Wednesday, November 30, 2011

Ruby Rumié | Contemporary Art from Chile: Common Place | Artist 2 of 2

Ruby Rumié |

Ruby Rumié

As described in the last post, Rumié's current exhibit on the second floor of AMA, Common Place (Lugar Común), was created together with artist Justine Graham - both of whom are based in Santiago, Chile. The exhibition portrays the evolving subordinate relationship between Latin American housekeepers and their housewife employers, reflecting issues of gender, power, class and race. Comprised of photographs, videos, and surveys of 100 women between the ages of 19 and 95, this project merges art and sociology, and explores new sensorial and emotional experiences in an attempt to discover affinities and differences among participants, separating itself from the bias and stereotypes present in hierarchical relationships. Common Place challenges conventional methods of portraiture and proposes new social constructs.

Video Installation from Common Place | Photograph by Christopher Cunningham

Adriana Ospina, AMA's education coordinator, says of the relationship between housekeepers and their employers in Latin America: "It can very well be a love-hate relationship, the housekeeper can know everything about the housewife, but she needs to respect their boundaries. The exhibit examines the domestic and social dynamic behind the relationship and it opens up a can of worms."

Ruby Rumié was born in Cartagena de Indias, Colombia. Since 2005, she has lived and worked between Cartagena de Indias, and Santiago, Chile. She studied painting, drawing, and sculpture at The School of Fine Arts in Cartagena, David Mansur Academy in Bogota, and has participated in numerous workshops with artists such as: Maria Teresa Hincapié, Eugenio Dittborn, Fabian Rendón, and Jean Pierre Accoult. From 1989 to 1996, she worked using a hyper-realistic painting technique to portray portraits of the native people of Cartagena de Indias. After breaking away from the Academy, she started to work with a clear focus on social and territorial heritage, during which she questioned the commitment of the artist to society.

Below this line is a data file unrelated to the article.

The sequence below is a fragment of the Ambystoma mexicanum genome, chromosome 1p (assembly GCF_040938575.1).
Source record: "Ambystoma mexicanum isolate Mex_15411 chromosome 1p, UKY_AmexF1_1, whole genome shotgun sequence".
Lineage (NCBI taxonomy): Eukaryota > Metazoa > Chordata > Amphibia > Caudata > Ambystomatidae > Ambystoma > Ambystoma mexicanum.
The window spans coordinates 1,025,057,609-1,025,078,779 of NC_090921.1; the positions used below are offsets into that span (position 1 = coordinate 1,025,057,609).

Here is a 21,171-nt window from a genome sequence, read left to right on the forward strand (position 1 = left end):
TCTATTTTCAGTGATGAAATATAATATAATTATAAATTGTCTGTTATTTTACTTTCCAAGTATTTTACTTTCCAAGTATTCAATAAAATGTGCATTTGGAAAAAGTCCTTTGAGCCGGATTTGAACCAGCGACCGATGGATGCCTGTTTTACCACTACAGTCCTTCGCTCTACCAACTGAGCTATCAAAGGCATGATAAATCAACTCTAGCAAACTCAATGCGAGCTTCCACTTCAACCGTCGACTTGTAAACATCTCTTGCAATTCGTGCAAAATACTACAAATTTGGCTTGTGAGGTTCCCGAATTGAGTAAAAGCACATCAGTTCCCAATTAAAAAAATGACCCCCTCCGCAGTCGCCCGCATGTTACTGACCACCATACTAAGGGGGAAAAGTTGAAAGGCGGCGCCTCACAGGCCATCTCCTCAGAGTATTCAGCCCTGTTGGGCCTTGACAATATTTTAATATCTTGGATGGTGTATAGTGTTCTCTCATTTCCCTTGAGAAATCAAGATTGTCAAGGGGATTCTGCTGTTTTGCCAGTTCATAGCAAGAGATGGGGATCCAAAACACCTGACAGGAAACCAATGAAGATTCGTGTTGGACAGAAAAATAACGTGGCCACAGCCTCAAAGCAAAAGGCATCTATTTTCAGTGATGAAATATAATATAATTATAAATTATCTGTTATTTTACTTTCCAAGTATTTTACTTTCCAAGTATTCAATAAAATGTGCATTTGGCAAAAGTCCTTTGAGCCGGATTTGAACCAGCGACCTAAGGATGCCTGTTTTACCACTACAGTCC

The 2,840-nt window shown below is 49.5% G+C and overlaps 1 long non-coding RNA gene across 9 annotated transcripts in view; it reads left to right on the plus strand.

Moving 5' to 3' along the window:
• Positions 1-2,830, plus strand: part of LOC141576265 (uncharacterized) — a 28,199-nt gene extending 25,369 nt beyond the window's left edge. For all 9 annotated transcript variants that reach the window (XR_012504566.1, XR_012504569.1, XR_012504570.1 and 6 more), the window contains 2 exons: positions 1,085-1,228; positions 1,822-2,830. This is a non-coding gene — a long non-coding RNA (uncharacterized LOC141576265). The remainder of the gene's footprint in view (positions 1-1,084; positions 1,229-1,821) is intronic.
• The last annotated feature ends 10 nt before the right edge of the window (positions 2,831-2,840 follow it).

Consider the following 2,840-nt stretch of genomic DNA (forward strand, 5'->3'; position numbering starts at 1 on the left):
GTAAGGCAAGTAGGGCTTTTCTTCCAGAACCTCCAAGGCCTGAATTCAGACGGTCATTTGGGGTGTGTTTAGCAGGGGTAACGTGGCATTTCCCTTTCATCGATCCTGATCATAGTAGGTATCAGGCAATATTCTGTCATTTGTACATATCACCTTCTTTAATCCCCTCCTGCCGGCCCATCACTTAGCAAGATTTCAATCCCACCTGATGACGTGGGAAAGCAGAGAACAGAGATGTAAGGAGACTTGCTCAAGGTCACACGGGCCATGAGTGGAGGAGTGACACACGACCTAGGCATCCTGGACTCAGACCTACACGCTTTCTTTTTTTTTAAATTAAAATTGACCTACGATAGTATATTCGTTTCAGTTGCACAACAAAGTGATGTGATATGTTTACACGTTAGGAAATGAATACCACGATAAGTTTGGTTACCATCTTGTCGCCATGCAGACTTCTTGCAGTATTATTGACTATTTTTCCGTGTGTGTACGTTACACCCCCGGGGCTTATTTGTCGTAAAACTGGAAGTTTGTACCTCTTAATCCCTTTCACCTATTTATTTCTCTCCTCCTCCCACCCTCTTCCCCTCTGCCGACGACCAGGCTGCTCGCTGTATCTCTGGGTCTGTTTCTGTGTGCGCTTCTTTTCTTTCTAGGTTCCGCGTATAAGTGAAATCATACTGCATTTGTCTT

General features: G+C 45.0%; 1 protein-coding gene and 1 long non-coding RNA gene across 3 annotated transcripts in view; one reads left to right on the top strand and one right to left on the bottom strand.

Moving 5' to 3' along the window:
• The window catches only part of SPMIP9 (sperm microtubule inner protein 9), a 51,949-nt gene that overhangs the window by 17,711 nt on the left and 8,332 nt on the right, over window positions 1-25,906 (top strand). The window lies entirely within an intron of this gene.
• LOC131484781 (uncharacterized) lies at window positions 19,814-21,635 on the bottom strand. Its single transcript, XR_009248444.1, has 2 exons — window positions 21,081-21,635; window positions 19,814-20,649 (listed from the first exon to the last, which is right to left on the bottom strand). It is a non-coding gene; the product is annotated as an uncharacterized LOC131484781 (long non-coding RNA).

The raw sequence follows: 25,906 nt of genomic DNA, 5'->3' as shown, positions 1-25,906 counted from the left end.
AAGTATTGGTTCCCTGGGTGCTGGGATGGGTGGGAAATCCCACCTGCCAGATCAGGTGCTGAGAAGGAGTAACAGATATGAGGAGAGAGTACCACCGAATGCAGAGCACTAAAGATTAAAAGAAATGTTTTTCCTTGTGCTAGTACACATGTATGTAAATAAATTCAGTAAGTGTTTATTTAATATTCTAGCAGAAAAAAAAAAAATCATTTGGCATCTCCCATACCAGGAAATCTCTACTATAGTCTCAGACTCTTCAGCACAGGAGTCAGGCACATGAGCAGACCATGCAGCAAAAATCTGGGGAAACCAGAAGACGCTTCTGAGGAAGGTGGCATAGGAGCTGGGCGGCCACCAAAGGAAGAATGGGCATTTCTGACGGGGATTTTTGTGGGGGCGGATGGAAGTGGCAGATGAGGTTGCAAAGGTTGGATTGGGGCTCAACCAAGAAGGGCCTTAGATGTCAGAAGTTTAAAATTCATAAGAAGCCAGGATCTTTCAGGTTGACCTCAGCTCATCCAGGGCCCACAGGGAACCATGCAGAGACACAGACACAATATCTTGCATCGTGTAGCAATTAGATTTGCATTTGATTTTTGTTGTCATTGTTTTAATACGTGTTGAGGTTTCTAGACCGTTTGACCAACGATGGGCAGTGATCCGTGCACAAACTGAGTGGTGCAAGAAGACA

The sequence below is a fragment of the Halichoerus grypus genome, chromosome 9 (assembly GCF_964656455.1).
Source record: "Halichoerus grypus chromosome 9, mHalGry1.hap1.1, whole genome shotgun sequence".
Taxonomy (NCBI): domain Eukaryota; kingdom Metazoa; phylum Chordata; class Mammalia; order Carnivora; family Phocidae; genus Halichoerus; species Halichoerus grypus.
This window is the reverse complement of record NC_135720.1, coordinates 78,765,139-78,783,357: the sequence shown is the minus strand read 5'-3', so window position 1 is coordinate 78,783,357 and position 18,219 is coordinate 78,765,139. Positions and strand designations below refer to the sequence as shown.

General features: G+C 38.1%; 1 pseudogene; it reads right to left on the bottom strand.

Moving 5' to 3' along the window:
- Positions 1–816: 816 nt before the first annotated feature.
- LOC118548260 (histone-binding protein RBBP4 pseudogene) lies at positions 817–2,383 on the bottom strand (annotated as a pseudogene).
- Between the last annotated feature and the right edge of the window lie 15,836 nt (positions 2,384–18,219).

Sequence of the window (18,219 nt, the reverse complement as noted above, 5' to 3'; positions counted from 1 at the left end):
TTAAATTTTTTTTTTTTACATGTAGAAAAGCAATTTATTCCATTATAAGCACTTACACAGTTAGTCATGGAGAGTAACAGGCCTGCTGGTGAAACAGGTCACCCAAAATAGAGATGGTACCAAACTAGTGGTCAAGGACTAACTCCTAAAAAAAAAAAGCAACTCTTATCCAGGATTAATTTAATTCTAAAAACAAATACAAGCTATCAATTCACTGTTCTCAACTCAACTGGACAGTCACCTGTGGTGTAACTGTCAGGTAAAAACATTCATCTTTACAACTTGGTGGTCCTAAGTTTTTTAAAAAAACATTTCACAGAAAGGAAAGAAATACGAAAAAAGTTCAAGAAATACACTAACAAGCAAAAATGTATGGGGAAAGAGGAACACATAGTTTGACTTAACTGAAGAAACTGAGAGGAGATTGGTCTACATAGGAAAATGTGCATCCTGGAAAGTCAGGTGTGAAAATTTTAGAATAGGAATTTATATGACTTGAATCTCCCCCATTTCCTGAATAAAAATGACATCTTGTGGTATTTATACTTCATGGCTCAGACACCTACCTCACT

Her most recent exhibitions include, “Wholesale and Detail”, which addresses the issue of intangible memory through El Cardonal Market in Valparaiso (2009), as a landmark of jobs threatened by the presence of modern hypermarkets. “Gestemani: subject/ object”, a multimedia project about a neighborhood being displaced by real estate development (2003- 2008), exhibited in The Museum of Fine Arts in Santiago, The Animal Gallery in Santiago, and The Affordable Art fair in New York. “The Real Things” exhibited within the framework of new curatorial projects of the Caribbean region for the Ministry of Culture, curated by Néstor Martinez Celis. 

Since 1995, she has made multiple posters and prints such as the book, “The Visit”, with serigraphs from 15 Colombian artists, “The Last Letter to a Kidnapped Man”, with 1000 copies for the Boehringer Ingelheim company, the Centennial Commemorative poster “The Gift”, for the Mayor of Cartagena, and finally the poster “The Short Circuit “made for the Institute of Cultural Heritage, to celebrate the festival of the independence of Cartagena de Indias. 

As a teacher she has carried out workshops and diploma courses with institutions such as the Banco de la República and the university Jorge Tadeo Lozano. She recently participated as a teacher in one of three cultural initiatives for social entrepreneurship in the city of Cartagena, created by The American Development Laboratory of the Technological University of Bolivar. 

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